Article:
17. If any . . . defile . . . destroy–rather as the Greek verb is the same in both cases, “destroy . . . destroy.” God repays in kind by a righteous retaliation. The destroyer shall himself be destroyed. As temporal death was the penalty of marring the material temple ( Leviticus 16:2 , Daniel 5:2 Daniel 5:3 Daniel 5:30 ), so eternal death is the penalty of marring the spiritual temple–the Church. The destroyers here ( 1 Corinthians 3:16 1 Corinthians 3:17 ), are distinct from the unwise or unskilful builders ( 1 Corinthians 3:12 1 Corinthians 3:15 ); the latter held fast the “foundation” ( 1 Corinthians 3:11 ), and, therefore, though they lose their work of superstructure and the special reward, yet they are themselves saved; the destroyers, on the contrary, assailed with false teaching the foundation, and so subvert the temple itself, and shall therefore be . I think Paul passes here from the teachers to all the members of the Church, who, by profession, are “priests unto God” ( Exodus 19:6 , 1 Peter 2:9 , Revelation 1:6 ). As the Aaronic priests were doomed to die if they violated the old temple ( Exodus 28:43 ), so any Christian who violates the sanctity of the spiritual temple, shall perish eternally ( Hebrews 12:14 , Hebrews 10:26 Hebrews 10:31 ).
holy–inviolable ( Habakkuk 2:20 ).
which temple ye are–rather, “the which (that is, holy) are ye” , and, therefore, want of holiness on the part of any of you (or, as ESTIUS, “to tamper with the foundation in teaching you”) is a violation of the temple, which cannot be let to pass with impunity. GROTIUS supports English Version.

18. seemeth–that is, is, and is regarded by himself and others.
wise in this world–wise in mere worldly wisdom ( 1 Corinthians 1:20 ).
let him become a fool–by receiving the Gospel in its unworldly simplicity, and so becoming a fool in the world’s sight . Let him no longer think himself wise, but seek the true wisdom from God, bringing his understanding into captivity to the obedience of faith .

19. with God–in the judgment of God.
it is written–in Job 5:13 . The formula of quoting SCRIPTURE used here, establishes the canonicity of Job.
He taketh . . . wise in . . . own craftiness–proving the “foolishness” of the world’s wisdom, since it is made by God the very snare to catch those who think themselves so wise. Literally, “He who taketh . . . the whole of the sentence not being quoted, but only the part which suited Paul’s purpose.

21. let no man glory in men–resuming the subject from 1 Corinthians 3:4 ; compare 1 Corinthians 1:12 1 Corinthians 1:31 , where the true object of glorying is stated: “He that glorieth, let him glory in THE LORD.” Also 1 Corinthians 4:6 , “That no one of you be puffed up for one against another.”
For all things–not only all men. For you to glory thus in men, is lowering yourselves from your high position as heirs of all things. All men (including your teachers) belong to Christ, and therefore to you, by your union with Him; He makes them and all things work together for your good ( Romans 8:28 ). Ye are not for the sake of them, but they for the sake of you ( 2 Corinthians 4:5 2 Corinthians 4:15 ). They belong to you, not you to them.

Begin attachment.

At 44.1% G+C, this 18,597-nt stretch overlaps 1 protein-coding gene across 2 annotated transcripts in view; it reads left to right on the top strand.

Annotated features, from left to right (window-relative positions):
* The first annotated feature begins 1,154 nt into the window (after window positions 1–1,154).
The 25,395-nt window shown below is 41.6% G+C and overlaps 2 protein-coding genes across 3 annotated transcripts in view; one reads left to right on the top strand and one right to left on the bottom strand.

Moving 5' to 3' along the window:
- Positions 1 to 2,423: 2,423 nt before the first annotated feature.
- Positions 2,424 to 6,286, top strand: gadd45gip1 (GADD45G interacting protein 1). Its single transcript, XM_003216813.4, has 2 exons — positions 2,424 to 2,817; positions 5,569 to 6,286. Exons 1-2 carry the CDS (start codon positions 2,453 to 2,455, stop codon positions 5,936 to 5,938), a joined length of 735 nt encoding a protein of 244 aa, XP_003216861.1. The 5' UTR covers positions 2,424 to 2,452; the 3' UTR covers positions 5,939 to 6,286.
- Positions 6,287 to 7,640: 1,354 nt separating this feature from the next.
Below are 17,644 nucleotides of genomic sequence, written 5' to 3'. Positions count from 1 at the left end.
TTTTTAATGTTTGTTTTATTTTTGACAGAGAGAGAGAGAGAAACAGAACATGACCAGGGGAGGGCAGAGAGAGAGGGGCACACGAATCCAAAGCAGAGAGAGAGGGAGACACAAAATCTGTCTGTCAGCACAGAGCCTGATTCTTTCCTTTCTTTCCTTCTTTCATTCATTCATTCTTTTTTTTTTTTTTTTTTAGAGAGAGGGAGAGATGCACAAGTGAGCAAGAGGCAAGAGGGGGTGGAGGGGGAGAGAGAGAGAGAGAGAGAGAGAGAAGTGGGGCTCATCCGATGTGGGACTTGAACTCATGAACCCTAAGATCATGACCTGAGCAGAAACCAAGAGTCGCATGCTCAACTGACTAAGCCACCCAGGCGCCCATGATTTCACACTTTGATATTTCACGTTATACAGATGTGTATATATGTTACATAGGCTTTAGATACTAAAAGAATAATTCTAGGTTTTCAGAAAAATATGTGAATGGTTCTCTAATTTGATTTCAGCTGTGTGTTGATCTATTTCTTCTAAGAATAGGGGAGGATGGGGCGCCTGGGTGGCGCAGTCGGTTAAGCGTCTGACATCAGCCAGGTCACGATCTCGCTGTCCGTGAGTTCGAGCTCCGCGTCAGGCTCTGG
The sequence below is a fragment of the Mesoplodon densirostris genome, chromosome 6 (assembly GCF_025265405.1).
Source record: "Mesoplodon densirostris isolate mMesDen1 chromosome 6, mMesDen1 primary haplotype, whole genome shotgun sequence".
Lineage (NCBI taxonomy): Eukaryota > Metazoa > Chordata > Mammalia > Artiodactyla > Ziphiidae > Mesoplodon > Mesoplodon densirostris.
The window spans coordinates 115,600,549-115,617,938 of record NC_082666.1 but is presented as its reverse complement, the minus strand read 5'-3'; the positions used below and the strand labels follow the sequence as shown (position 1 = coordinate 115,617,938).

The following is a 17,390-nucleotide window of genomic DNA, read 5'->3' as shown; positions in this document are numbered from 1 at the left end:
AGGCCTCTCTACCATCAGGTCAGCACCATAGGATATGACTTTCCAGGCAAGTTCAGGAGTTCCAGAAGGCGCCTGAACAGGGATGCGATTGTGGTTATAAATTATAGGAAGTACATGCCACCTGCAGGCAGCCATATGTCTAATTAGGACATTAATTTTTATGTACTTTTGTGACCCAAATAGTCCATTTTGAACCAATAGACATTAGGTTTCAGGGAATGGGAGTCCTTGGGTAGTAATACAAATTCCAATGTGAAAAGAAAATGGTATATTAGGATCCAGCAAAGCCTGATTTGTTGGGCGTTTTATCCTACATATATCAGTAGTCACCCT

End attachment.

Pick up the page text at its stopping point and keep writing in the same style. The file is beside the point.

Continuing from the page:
How Does Water Affect Plant Growth?

Water is crucial to all life. Even the most hardy desert plants needs water. So how does water affect plant growth? Keep reading to learn more.

What does water do for a plant? There are three potential situations with water: too much, too little and, of course, just enough.

  • If a plant’s soil has too much water, the roots can rot, and the plant can’t get enough oxygen from the soil.
  • If there is not enough water for a plant, the nutrients it needs cannot travel through the plant.
  • A plant cannot grow if it doesn’t have healthy roots, so the proper balance of water is key when growing plants.

There are a few simple things you can do to check the amount of water in the soil and ensure that there is the correct entry of water in a plant. One of the quickest ways is to just put your finger in the soil, up to your knuckle. If the soil is moist, it has enough water; if it is dry, you need to water the plant. If the pot feels lighter than usual, or if the soil is pulling away from the sides of the pot, it needs more water and may even be in need of rehydration.

How Does Water Help a Plant?

How does water help a plant? What does water do for a plant? Water helps a plant by transporting important nutrients through the plant. Nutrients are drawn from the soil and used by the plant. Without enough water in the cells, the plants droop, so water helps a plant stand.

Water carries the dissolved sugar and other nutrients through the plant. So without the proper balance of water, the plant not only is malnourished, but it is also physically weak and cannot support its own weight.

Different types of plants require different amounts of water. With outdoor plants, you can’t control the plants getting too much water if your area gets a lot of rain, so you need to make sure that the soil has the proper drainage, because too much water will affect plant growth just as much as too little.